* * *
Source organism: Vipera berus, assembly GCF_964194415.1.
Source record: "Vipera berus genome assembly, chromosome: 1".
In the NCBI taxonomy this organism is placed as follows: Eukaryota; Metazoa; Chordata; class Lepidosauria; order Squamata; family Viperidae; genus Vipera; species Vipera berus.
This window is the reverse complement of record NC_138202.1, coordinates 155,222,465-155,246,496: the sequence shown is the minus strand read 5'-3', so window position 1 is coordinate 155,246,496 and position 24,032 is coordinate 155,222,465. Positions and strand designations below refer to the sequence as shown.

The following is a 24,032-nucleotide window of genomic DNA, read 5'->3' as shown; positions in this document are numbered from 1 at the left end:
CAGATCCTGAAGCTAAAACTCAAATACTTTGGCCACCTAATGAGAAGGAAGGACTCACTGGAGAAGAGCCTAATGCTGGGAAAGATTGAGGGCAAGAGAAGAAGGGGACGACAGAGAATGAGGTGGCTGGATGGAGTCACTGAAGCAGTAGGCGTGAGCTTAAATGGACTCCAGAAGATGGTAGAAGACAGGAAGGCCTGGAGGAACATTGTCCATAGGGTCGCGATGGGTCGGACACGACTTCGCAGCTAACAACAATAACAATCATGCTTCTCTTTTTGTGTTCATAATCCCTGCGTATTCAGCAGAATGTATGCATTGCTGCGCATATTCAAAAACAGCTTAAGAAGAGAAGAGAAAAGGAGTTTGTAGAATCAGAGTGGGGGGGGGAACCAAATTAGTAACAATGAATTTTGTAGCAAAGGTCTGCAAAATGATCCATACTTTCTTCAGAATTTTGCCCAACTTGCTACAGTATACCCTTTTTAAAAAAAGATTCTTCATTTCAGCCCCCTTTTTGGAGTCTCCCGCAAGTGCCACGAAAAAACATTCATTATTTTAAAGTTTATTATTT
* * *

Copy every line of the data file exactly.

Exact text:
Source organism: Vipera berus, assembly GCF_964194415.1.
Source record: "Vipera berus genome assembly, chromosome: 1".
In the NCBI taxonomy this organism is placed as follows: Eukaryota; Metazoa; Chordata; class Lepidosauria; order Squamata; family Viperidae; genus Vipera; species Vipera berus.
This window is the reverse complement of record NC_138202.1, coordinates 155,222,465-155,246,496: the sequence shown is the minus strand read 5'-3', so window position 1 is coordinate 155,246,496 and position 24,032 is coordinate 155,222,465. Positions and strand designations below refer to the sequence as shown.

The following is a 24,032-nucleotide window of genomic DNA, read 5'->3' as shown; positions in this document are numbered from 1 at the left end:
CAGATCCTGAAGCTAAAACTCAAATACTTTGGCCACCTAATGAGAAGGAAGGACTCACTGGAGAAGAGCCTAATGCTGGGAAAGATTGAGGGCAAGAGAAGAAGGGGACGACAGAGAATGAGGTGGCTGGATGGAGTCACTGAAGCAGTAGGCGTGAGCTTAAATGGACTCCAGAAGATGGTAGAAGACAGGAAGGCCTGGAGGAACATTGTCCATAGGGTCGCGATGGGTCGGACACGACTTCGCAGCTAACAACAATAACAATCATGCTTCTCTTTTTGTGTTCATAATCCCTGCGTATTCAGCAGAATGTATGCATTGCTGCGCATATTCAAAAACAGCTTAAGAAGAGAAGAGAAAAGGAGTTTGTAGAATCAGAGTGGGGGGGGGAACCAAATTAGTAACAATGAATTTTGTAGCAAAGGTCTGCAAAATGATCCATACTTTCTTCAGAATTTTGCCCAACTTGCTACAGTATACCCTTTTTAAAAAAAGATTCTTCATTTCAGCCCCCTTTTTGGAGTCTCCCGCAAGTGCCACGAAAAAACATTCATTATTTTAAAGTTTATTATTT